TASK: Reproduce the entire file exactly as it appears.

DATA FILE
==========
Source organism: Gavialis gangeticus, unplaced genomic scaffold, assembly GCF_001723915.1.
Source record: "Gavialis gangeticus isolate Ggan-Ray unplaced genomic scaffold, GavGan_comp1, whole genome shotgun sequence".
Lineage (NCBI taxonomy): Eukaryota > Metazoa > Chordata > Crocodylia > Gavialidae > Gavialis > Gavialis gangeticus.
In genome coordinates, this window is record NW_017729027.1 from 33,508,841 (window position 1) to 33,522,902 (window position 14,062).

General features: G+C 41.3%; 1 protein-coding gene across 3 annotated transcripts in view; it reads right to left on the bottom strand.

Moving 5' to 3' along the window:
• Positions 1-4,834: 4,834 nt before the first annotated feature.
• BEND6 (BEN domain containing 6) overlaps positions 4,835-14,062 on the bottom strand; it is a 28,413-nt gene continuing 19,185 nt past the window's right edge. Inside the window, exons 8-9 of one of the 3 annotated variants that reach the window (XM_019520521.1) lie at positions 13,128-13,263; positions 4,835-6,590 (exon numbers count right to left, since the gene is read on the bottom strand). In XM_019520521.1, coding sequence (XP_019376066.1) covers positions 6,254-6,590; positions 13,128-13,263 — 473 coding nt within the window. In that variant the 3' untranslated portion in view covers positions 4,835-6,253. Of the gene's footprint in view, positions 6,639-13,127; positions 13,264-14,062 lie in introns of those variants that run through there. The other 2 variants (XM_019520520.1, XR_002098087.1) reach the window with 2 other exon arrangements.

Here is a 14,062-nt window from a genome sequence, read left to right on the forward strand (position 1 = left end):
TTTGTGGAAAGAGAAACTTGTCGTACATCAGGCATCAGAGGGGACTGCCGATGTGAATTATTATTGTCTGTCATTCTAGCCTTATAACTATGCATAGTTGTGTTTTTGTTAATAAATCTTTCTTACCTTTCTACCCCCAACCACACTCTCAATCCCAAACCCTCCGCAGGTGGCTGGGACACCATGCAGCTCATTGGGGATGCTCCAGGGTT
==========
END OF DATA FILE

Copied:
Source organism: Gavialis gangeticus, unplaced genomic scaffold, assembly GCF_001723915.1.
Source record: "Gavialis gangeticus isolate Ggan-Ray unplaced genomic scaffold, GavGan_comp1, whole genome shotgun sequence".
Lineage (NCBI taxonomy): Eukaryota > Metazoa > Chordata > Crocodylia > Gavialidae > Gavialis > Gavialis gangeticus.
In genome coordinates, this window is record NW_017729027.1 from 33,508,841 (window position 1) to 33,522,902 (window position 14,062).

General features: G+C 41.3%; 1 protein-coding gene across 3 annotated transcripts in view; it reads right to left on the bottom strand.

Moving 5' to 3' along the window:
• Positions 1-4,834: 4,834 nt before the first annotated feature.
• BEND6 (BEN domain containing 6) overlaps positions 4,835-14,062 on the bottom strand; it is a 28,413-nt gene continuing 19,185 nt past the window's right edge. Inside the window, exons 8-9 of one of the 3 annotated variants that reach the window (XM_019520521.1) lie at positions 13,128-13,263; positions 4,835-6,590 (exon numbers count right to left, since the gene is read on the bottom strand). In XM_019520521.1, coding sequence (XP_019376066.1) covers positions 6,254-6,590; positions 13,128-13,263 — 473 coding nt within the window. In that variant the 3' untranslated portion in view covers positions 4,835-6,253. Of the gene's footprint in view, positions 6,639-13,127; positions 13,264-14,062 lie in introns of those variants that run through there. The other 2 variants (XM_019520520.1, XR_002098087.1) reach the window with 2 other exon arrangements.

Here is a 14,062-nt window from a genome sequence, read left to right on the forward strand (position 1 = left end):
TTTGTGGAAAGAGAAACTTGTCGTACATCAGGCATCAGAGGGGACTGCCGATGTGAATTATTATTGTCTGTCATTCTAGCCTTATAACTATGCATAGTTGTGTTTTTGTTAATAAATCTTTCTTACCTTTCTACCCCCAACCACACTCTCAATCCCAAACCCTCCGCAGGTGGCTGGGACACCATGCAGCTCATTGGGGATGCTCCAGGGTT